Examining the mechanisms of spatial inequality: PhD Student Ryungha Oh
Before coming to Yale to complete her PhD, Ryungha Oh did not know that she would study spatial economics. Now as a fifth-year PhD student, she’s co-authoring papers with Yale faculty members on the subject.
Growing up in South Korea, Oh felt a natural inclination toward academia. Both of her parents majored in science-related fields as undergraduates, and her father attended graduate school. Her love for economics came gradually, and served as the bridge between STEM methodology and social impact.
As she started to look at graduate programs, Oh heard from other Asian friends studying in the US that Yale was collaborative and felt a “distinctive” and “welcoming” atmosphere when she visited.
“My first impressions turned out to be consistently true throughout my time here,” Oh said. “At Yale, I had the unique ability to absorb what the faculty did and this allowed me to learn how to make progress on my own and cope with challenges. Everyone here encouraged me to speak out and were helpful in so many ways.”
Understanding the urban wage premium
Oh’s most recent independent project explores the ‘Urban Wage Premium,” which is when workers in larger cities earn higher average wages than workers in smaller cities. The research explores how spatial sorting — the process of how firms and workers decide where to settle — contributes to this urban wage gap. Specifically, Oh tries to understand why individuals living and working in larger cities earn higher wages than those in smaller cities.
“Spatial inequality is a phenomenon where productive workers and firms sort into large cities,” Oh said. “With this paper, I hope to provide an explanation that characterizes the wage differences across cities we observe in data through one of the many mechanisms driving spatial inequality.”
Oh’s research model incorporates workers and firms into a single story. Unlike most existing literature which explains this gap by either sorting of workers or firms, Oh’s paper purely focuses on the coordination of workers and firms in generating higher wages earned in cities. Through her model, Oh concludes that workers in large cities earn higher wages because they are more productive.
There are significant policy implications of these findings on the urban wage premium. For instance, government policies that aim to lure workers from large cities to smaller cities, e.g., by giving firms in smaller regions subsidies, will likely increase productivity in these regions. Such policies can have a significant impact on welfare gain and total output: workers in regions receiving subsidies have an easier time finding jobs with potentially higher wages, and workers in larger cities have less competition in their labor market environment.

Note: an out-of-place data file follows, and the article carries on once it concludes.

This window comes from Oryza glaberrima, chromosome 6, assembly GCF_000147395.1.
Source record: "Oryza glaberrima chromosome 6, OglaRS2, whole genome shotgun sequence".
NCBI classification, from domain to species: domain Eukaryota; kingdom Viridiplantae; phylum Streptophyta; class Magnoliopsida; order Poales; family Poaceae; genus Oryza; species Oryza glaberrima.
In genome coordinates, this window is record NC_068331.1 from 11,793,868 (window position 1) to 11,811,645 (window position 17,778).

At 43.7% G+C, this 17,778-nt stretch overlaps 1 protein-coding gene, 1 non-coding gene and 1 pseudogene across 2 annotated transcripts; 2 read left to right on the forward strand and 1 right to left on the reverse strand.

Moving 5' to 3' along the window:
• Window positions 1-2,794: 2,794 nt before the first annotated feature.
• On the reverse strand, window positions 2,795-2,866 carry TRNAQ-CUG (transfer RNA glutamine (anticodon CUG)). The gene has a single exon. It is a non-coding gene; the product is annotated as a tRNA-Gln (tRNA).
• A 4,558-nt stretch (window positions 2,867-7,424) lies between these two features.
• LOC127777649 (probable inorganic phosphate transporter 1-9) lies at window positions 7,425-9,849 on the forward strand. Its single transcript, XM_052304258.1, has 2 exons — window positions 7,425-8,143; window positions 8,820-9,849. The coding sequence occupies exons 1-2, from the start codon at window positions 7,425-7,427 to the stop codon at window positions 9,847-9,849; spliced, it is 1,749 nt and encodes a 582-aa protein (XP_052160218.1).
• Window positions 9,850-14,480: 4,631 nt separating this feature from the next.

Collaborating on firm sorting and spatial Inequality
Oh has collaborated with several of her professors and embarked on various research projects related to spatial economics. One such collaboration last year led to a joint research paper with Yale Associate Professors Ilse Lindenlaub and Michael Peters: “Firm Sorting and Spatial Inequality.”
The researchers’ model highlights that a firm’s location choices are guided by a fundamental trade-off: settling in productive locations increases productivity but simultaneously limits firm size because of tougher labor market competition. Oh and her coauthors’ findings showed that better firms indeed settle in more productive locations and that firm sorting amplifies spatial inequality. Using administrative data, they quantified the role of firm sorting for wage differences between East and West Germany, and found that firm sorting explained around 20% of the wage gap.
Research collaborations between students and faculty members like this at Yale allow both students and faculty to mutually benefit from the exchange of new ideas and energy. “Collaborating with Ryungha has been an outstanding experience. This paper immensely benefited from her knowledge and creativity at every stage and we have learned a lot from her. Students like her make Yale such a unique place,” Professors Lindenlaub and Peters said.
Expanding the intersection of research projects at Yale and beyond
Nearing the end of her PhD program, Oh remembers being daunted as a first-year by independently preparing academic materials and conducting research in a foreign language. By her second year, she felt more settled in, and recalls that her classes, conversations, and advisor meetings were immensely helpful as she formulated research questions.
“I am interested in understanding where spatial inequality comes from instead of just documenting that it exists” Oh said. “Spatial inequality at its core is made up of intertwined mechanisms. Each of my papers focuses on a different mechanism, and collectively works to wrap up the complexities of spatial inequality.”
Currently, Oh is working with co-author Jaeeun Seo on a new paper exploring the causes of the agglomeration of services — the phenomenon of consumer services being concentrated in space — using evidence from Seoul.
Oh looks forward to continuing her academic research on spatial economics beyond Yale. “The fact that spatial inequality is very large, persistent, and happening all over the world makes it an important topic to investigate. Many policies try to address issues caused by spatial inequality and promote poor income regions, but it is currently unclear yet whether they are effective or can be justified. I hope that my research can help illuminate some of those questions.”